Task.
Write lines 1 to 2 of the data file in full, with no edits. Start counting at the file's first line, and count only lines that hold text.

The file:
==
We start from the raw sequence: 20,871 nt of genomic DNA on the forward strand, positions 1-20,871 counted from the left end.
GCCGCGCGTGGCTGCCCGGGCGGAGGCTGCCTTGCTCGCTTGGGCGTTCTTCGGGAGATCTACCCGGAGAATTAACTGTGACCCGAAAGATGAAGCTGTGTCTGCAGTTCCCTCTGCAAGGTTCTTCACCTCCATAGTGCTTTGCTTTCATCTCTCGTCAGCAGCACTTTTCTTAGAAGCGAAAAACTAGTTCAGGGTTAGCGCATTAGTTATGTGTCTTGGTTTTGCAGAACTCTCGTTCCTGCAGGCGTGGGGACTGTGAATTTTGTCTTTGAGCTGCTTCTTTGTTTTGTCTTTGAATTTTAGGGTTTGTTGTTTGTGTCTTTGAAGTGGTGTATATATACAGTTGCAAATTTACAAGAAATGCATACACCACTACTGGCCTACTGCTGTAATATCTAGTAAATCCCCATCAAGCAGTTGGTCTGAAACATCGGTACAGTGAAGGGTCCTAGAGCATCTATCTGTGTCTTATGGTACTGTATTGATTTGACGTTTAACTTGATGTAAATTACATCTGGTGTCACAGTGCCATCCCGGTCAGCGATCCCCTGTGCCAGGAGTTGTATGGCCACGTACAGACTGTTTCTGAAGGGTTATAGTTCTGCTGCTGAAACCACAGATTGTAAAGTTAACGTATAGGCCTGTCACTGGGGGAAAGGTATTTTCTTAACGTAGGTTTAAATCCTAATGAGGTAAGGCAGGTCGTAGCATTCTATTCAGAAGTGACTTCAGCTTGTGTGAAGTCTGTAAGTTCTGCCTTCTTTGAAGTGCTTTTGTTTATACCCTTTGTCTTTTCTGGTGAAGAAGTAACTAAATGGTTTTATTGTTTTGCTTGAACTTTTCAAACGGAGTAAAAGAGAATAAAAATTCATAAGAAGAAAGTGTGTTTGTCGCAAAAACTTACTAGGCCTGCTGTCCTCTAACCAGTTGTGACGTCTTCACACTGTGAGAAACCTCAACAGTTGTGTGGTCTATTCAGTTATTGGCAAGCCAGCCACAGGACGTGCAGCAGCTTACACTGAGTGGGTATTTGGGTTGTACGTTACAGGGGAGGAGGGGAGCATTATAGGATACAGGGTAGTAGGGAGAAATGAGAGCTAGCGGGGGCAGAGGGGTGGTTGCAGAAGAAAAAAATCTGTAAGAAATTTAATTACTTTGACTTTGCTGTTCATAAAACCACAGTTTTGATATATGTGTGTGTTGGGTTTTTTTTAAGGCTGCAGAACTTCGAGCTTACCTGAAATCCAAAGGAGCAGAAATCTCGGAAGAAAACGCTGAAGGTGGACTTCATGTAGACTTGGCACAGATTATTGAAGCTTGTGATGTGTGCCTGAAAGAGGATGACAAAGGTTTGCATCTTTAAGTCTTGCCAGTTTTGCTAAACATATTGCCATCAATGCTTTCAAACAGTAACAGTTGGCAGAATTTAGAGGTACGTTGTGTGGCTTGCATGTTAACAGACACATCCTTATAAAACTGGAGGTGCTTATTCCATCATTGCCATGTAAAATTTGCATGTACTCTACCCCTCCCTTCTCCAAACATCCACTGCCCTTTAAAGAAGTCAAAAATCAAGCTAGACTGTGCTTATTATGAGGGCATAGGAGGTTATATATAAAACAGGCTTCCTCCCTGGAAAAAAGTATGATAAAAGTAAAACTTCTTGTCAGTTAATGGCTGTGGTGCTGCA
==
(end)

We start from the raw sequence: 20,871 nt of genomic DNA on the forward strand, positions 1-20,871 counted from the left end.
GCCGCGCGTGGCTGCCCGGGCGGAGGCTGCCTTGCTCGCTTGGGCGTTCTTCGGGAGATCTACCCGGAGAATTAACTGTGACCCGAAAGATGAAGCTGTGTCTGCAGTTCCCTCTGCAAGGTTCTTCACCTCCATAGTGCTTTGCTTTCATCTCTCGTCAGCAGCACTTTTCTTAGAAGCGAAAAACTAGTTCAGGGTTAGCGCATTAGTTATGTGTCTTGGTTTTGCAGAACTCTCGTTCCTGCAGGCGTGGGGACTGTGAATTTTGTCTTTGAGCTGCTTCTTTGTTTTGTCTTTGAATTTTAGGGTTTGTTGTTTGTGTCTTTGAAGTGGTGTATATATACAGTTGCAAATTTACAAGAAATGCATACACCACTACTGGCCTACTGCTGTAATATCTAGTAAATCCCCATCAAGCAGTTGGTCTGAAACATCGGTACAGTGAAGGGTCCTAGAGCATCTATCTGTGTCTTATGGTACTGTATTGATTTGACGTTTAACTTGATGTAAATTACATCTGGTGTCACAGTGCCATCCCGGTCAGCGATCCCCTGTGCCAGGAGTTGTATGGCCACGTACAGACTGTTTCTGAAGGGTTATAGTTCTGCTGCTGAAACCACAGATTGTAAAGTTAACGTATAGGCCTGTCACTGGGGGAAAGGTATTTTCTTAACGTAGGTTTAAATCCTAATGAGGTAAGGCAGGTCGTAGCATTCTATTCAGAAGTGACTTCAGCTTGTGTGAAGTCTGTAAGTTCTGCCTTCTTTGAAGTGCTTTTGTTTATACCCTTTGTCTTTTCTGGTGAAGAAGTAACTAAATGGTTTTATTGTTTTGCTTGAACTTTTCAAACGGAGTAAAAGAGAATAAAAATTCATAAGAAGAAAGTGTGTTTGTCGCAAAAACTTACTAGGCCTGCTGTCCTCTAACCAGTTGTGACGTCTTCACACTGTGAGAAACCTCAACAGTTGTGTGGTCTATTCAGTTATTGGCAAGCCAGCCACAGGACGTGCAGCAGCTTACACTGAGTGGGTATTTGGGTTGTACGTTACAGGGGAGGAGGGGAGCATTATAGGATACAGGGTAGTAGGGAGAAATGAGAGCTAGCGGGGGCAGAGGGGTGGTTGCAGAAGAAAAAAATCTGTAAGAAATTTAATTACTTTGACTTTGCTGTTCATAAAACCACAGTTTTGATATATGTGTGTGTTGGGTTTTTTTTAAGGCTGCAGAACTTCGAGCTTACCTGAAATCCAAAGGAGCAGAAATCTCGGAAGAAAACGCTGAAGGTGGACTTCATGTAGACTTGGCACAGATTATTGAAGCTTGTGATGTGTGCCTGAAAGAGGATGACAAAGGTTTGCATCTTTAAGTCTTGCCAGTTTTGCTAAACATATTGCCATCAATGCTTTCAAACAGTAACAGTTGGCAGAATTTAGAGGTACGTTGTGTGGCTTGCATGTTAACAGACACATCCTTATAAAACTGGAGGTGCTTATTCCATCATTGCCATGTAAAATTTGCATGTACTCTACCCCTCCCTTCTCCAAACATCCACTGCCCTTTAAAGAAGTCAAAAATCAAGCTAGACTGTGCTTATTATGAGGGCATAGGAGGTTATATATAAAACAGGCTTCCTCCCTGGAAAAAAGTATGATAAAAGTAAAACTTCTTGTCAGTTAATGGCTGTGGTGCTGCA